For many years my Dad performed at Burns Suppers; singing, reciting poems, or delivering various parts of the usual speeches, including the ‘infamous’ Toast to the Lassies. Latterly he became involved with Dumbarton Burns Club holding various positions on the committee, and whenever Burns Night rolls around my thoughts immediately roll back to memories of my Dad rehearsing a song, or writing a poem or speech for the occasion.

Some years he’d attend 6 or 7 different Burns Suppers, with many local clubs keen to harness his talents and as a ‘well kent face’ he was never short of offers. Just as well he liked haggis…

Since his passing, I’ve always paused for a few moments on this day each year and let the memories wash over me. In Scotland, Burns Night is a tradition that we were taught about in primary school, learning some of the songs and poems (with Cutty Sark being the most famous given that the ship of the same name was built in my hometown of Dumbarton). Memories of Braehead Primary music room, Burns competitions, and later as an adult attending my first Burns Supper and realising just how rich a seam of culture and tradition I had grown up in.

It’s no coincidence then that I included a verse from a Burns poem in my Dad’s eulogy, and I find myself reaching for this poem each year, hearing his rich voice and practiced cadence delivering the lines.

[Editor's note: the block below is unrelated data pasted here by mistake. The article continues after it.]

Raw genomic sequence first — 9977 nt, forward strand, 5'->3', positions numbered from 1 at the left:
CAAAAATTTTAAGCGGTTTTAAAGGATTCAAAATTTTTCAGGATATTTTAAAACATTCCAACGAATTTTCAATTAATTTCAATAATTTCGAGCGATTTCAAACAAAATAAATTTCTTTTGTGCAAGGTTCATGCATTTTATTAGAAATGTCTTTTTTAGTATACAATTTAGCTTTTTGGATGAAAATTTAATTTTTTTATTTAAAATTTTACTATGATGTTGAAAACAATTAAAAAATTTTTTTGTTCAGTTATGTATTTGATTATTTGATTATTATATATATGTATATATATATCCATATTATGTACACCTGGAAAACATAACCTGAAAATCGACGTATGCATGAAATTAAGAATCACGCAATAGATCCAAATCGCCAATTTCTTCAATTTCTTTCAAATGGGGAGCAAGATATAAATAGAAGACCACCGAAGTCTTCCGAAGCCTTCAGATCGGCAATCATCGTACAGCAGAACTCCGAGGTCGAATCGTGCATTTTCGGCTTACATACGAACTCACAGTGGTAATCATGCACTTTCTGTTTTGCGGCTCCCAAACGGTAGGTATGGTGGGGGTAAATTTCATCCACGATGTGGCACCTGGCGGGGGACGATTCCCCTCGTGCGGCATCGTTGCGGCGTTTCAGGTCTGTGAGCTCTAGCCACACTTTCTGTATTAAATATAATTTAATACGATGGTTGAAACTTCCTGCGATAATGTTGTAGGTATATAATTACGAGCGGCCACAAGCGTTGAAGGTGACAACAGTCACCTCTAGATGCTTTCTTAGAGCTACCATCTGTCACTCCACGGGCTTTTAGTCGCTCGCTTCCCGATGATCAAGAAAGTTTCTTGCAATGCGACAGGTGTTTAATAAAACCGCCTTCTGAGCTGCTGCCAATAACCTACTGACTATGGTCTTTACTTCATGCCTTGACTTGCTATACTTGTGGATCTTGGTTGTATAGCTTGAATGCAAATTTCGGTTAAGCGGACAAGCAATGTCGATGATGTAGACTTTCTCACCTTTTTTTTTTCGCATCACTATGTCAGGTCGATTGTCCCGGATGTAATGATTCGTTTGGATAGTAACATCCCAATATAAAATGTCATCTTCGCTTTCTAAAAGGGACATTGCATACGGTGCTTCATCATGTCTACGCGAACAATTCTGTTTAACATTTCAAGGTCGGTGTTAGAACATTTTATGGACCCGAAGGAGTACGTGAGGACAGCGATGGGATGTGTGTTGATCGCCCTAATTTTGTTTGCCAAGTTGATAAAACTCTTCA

To a Mouse

by Robert Burns

On Turning her up in her Nest, with the Plough, November 1785.

Wee, sleeket, cowran, tim’rous beastie,
O, what a panic’s in thy breastie!
Thou need na start awa sae hasty,
Wi’ bickerin brattle!
I wad be laith to rin an’ chase thee
Wi’ murd’ring pattle!
I’m truly sorry Man’s dominion
Has broken Nature’s social union,
An’ justifies that ill opinion,
Which makes thee startle,
At me, thy poor, earth-born companion,
An’ fellow-mortal!
I doubt na, whyles, but thou may thieve;
What then? poor beastie, thou maun live!
A daimen-icker in a thrave
’S a sma’ request:
I’ll get a blessin wi’ the lave,
An’ never miss ’t!
Thy wee-bit housie, too, in ruin!
It’s silly wa’s the win’s are strewin!
An’ naething, now, to big a new ane,
O’ foggage green!
An’ bleak December’s winds ensuin,
Baith snell an’ keen!
Thou saw the fields laid bare an’ waste,
An’ weary Winter comin fast,
An’ cozie here, beneath the blast,
Thou thought to dwell,
Till crash! the cruel coulter past
Out thro’ thy cell.
That wee-bit heap o’ leaves an’ stibble
Has cost thee monie a weary nibble!
Now thou’s turn’d out, for a’ thy trouble,
But house or hald,
To thole the Winter’s sleety dribble,
An’ cranreuch cauld!
But Mousie, thou art no thy-lane,
In proving foresight may be vain:
The best laid schemes o’ Mice an’ Men
Gang aft agley,
An’ lea’e us nought but grief an’ pain,
For promis’d joy!
Still, thou art blest, compar’d wi’ me!
The present only toucheth thee:
But Och! I backward cast my e’e,
On prospects drear!
An’ forward tho’ I canna see,
I guess an’ fear!

bookmark_borderGood advice

Stop trying to define yourself with negative labels